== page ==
Yes sir. It’s heckler jumping time again.
And, oddly enough, we once again found ourselves in Seattle doing it.
This review comes to us courtesy of ‘Desert Penguin’ from the Strange Famous Forum.
Only 2 dates left on the ‘Orchestra of Strange Tour’! Sleep, B.Dolan and Cecil Otter in Boise, ID tomorrow and Reno, NV on Sunday!
Nectar Lounge, Seattle, 1/06/10
It was your typical Seattle crowd. Laid-back if not standoffish, conceited if not narcissistic. But that did not matter. This was the northwest, after all, and here amongst all the trees grows an abundance of eccentrics. Potential game-changers. There’s one at every show and you just can’t predict how they will affect the experience. Ladies and gentlemen of the Strange Famous Forum, I present to you The Nihilist.
This little lightning rod of a man was our x-factor. Now, I’m not saying the show would have been lost without him, but he certainly changed the entire atmosphere of the club. The first three sets of the night were performed in front of a late-arriving, slightly disinterested crowd. This, however, was not a reflection on the performances of the artists. Dark Time Sunshine, Cecil Otter, and JFK were all equally impressive in their presentations of hip hop, yet ultimately unsuccessful in getting the crowd involved.
I knew there was the potential for this to change during B. Dolan’s set with his penchant for pageantry. However, even after opening his set with a self-described “mindfuck,” and proceeding to make it rain in receipts after a spot on Andrew Dice Clay impression, all while mowing through bangers new and old, the crowd was still just…well…Seattle. About halfway through his 50 minute set, Mr. Dolan commented on his perceived lack of crowd support which was quickly met with “It doesn’t matter,” from one of the more lively crowd members. B. followed with another comment that again was responded to with an “It doesn’t matter,” from the same guy. B. attempted to speak one more time and was cutoff before he could even finish with another “It doesn’t matter.” And thus, The Nihilist was born.
We didn’t realize it at the time, but the trajectory of the entire show was forever altered in that instant. What seemed like harmless banter between emcee and audience would lead into a much bigger, more monumental moment. B. went on to continue his set with his newfound perspective, angling through another song or two before breaking out a staggering spoken word rendition of “Still Electric” that was met with mostly too loud conversations about the latest episode of Jersey Shore and how Facebook still doesn’t have a “Don’t Like” button resonating from the bar. It was at this point that I officially became embarrassed to be a part of this crowd.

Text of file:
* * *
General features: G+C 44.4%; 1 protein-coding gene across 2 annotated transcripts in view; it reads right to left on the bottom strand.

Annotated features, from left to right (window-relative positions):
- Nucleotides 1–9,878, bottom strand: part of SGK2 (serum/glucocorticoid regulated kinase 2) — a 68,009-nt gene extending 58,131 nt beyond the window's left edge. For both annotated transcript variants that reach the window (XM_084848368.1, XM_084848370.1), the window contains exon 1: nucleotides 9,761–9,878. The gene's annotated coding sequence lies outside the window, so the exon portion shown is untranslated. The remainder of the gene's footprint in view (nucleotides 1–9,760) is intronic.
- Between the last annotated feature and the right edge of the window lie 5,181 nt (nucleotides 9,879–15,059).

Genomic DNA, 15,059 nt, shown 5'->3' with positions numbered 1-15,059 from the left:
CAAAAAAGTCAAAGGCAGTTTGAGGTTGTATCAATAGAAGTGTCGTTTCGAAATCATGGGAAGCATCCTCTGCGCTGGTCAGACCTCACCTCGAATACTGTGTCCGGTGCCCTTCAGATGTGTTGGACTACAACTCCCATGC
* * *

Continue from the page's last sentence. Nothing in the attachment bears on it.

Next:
Sometimes you gotta get knocked down before you get back up. This is where a less savvy performer will usually give up and mail it in, but it’s also where a virtuoso can really make something happen. Here is when the years of watching a crowd control master work his magic pays off. Bernard decided to nix the next song and go directly into his Evel Knievel act. He ripped off his clothes in fury, revealing his stunningly patriotic jumpsuit, complete with a shimmering red cape. He gave a rousing speech, dedicating his stunt to the unfortunate crippled boy suffering from cancer of the AIDS he met at Seattle Children’s Hospital earlier that day.
As I understand it, this is typically where B. makes a death-defying leap over a monitor, but he knew this moment needed to be better than that. It was going to take something breathtaking to captivate this crowd, and B. knew just what he had to do. He had to jump The Nihilist. The crowd went crazy as the young nonconformist climbed on the stage to risk his life for the sake of entertainment. Surely, any slight miscalculation in Bernard’s approach could seriously injure the entertainer, and potentially kill our new favorite bearded freethinker. It was an amazing act of bravery by the slender skeptic, but after all, what did he have to live for? The tension built, the crowd chanted. There was no turning back now. You could see a slight bit of reluctance growing in Bernard’s eyes as a bead of sweat rolled down his temple. He knew what he had to do if Sleep was going to enjoy the raucous crowd he deserved. B. reared back, took three steps and lunged forward. And just like that the moment was over. The crowd was electrified. “The Final Countdown” blared through DJ Zone’s turntables, and everyone present knew that something great had just gone down. Something we would go home and tell our Moms about after the show. A story we will be telling our little sister’s friends for years to come. We were there when B. Dolan jumped The Nihilist.
After bringing the house down with his mind-blowing feat of acrobatics, B. proceeded to rip through two more songs before handing the well-prepped crowd over to Sleep. The audience would stay in tune for the entirety of Sleep’s set as he properly rocked their balls off, but I wonder just how it all would have went down if our scraggly-haired friend had never made his philosophical beliefs known in the middle of B.’s set. I guess we’ll never find out, but y’know what? It doesn’t matter.
The Nihilist praying to nothing before giving up his body to B.
B. informing The Nihilist that he can’t sue if something goes wrong.
Look at that fucking ghost orb/halo over B.’s head. That’s all you need to know about this moment.
Will he make it?
A newfound swagger.